Industrialising the Marine Commons

Adapting to Change in Europe’s Coastal Fisheries

Authored by: David Symes , Jeremy Phillipson

Routledge International Handbook of Rural Studies

Print publication date:  May  2016
Online publication date:  May  2016

Print ISBN: 9781138804371
eBook ISBN: 9781315753041
Adobe ISBN: 9781317619864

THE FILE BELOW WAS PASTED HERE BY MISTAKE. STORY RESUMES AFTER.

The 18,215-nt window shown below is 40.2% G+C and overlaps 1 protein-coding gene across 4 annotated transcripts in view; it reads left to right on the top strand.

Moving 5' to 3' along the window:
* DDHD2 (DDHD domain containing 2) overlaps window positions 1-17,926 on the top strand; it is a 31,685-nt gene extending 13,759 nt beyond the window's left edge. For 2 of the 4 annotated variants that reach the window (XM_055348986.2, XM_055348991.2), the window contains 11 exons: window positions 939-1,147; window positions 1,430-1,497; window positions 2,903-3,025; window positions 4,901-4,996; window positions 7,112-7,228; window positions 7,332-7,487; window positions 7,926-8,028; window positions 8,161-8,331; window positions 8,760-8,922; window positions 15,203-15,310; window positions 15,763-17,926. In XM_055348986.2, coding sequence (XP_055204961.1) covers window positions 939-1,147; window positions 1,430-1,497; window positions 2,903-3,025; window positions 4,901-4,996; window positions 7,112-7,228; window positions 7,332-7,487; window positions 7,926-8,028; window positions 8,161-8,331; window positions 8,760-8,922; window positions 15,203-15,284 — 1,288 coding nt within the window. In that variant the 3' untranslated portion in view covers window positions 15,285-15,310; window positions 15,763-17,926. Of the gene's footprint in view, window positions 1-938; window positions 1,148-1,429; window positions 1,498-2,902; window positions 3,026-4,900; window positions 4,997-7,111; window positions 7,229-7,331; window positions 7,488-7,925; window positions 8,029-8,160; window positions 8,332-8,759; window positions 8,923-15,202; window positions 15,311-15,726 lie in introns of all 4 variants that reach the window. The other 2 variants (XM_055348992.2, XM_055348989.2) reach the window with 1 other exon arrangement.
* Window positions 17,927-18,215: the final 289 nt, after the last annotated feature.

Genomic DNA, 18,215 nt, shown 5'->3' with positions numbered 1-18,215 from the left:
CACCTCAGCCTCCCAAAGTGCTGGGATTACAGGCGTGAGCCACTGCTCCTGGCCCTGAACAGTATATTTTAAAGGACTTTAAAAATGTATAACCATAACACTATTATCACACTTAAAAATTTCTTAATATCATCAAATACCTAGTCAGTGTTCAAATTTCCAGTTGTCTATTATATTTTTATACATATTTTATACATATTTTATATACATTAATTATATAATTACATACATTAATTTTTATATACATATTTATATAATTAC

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Fishing is widely recognised as one of the most dangerous and physically demanding occupations; it may require crews to work up to 18 hours a day for several days on end in appalling conditions in return for uncertain and sometimes quite meagre returns. Such unsocial working arrangements require major adjustments to family life (Williams, 2008), sometimes putting unbearable pressure on marital relations (Vervaele, 2014). Governed by vicissitudes of the weather, rhythms of the seasons and the variability of complex, dynamic ecosystems, no economic activity is so directly influenced by environmental conditions. Fishing remains, in practice, a hunting economy – albeit one that has been technologically enhanced. It is also a peripheral activity commonly associated with less developed rural areas. Highly fragmented and widely dispersed, the fishing industry is characterised by small-scale enterprises mainly in family ownership. Poorly organised at national and regional levels and often weakly integrated into the wider business community, it usually commands little political influence.

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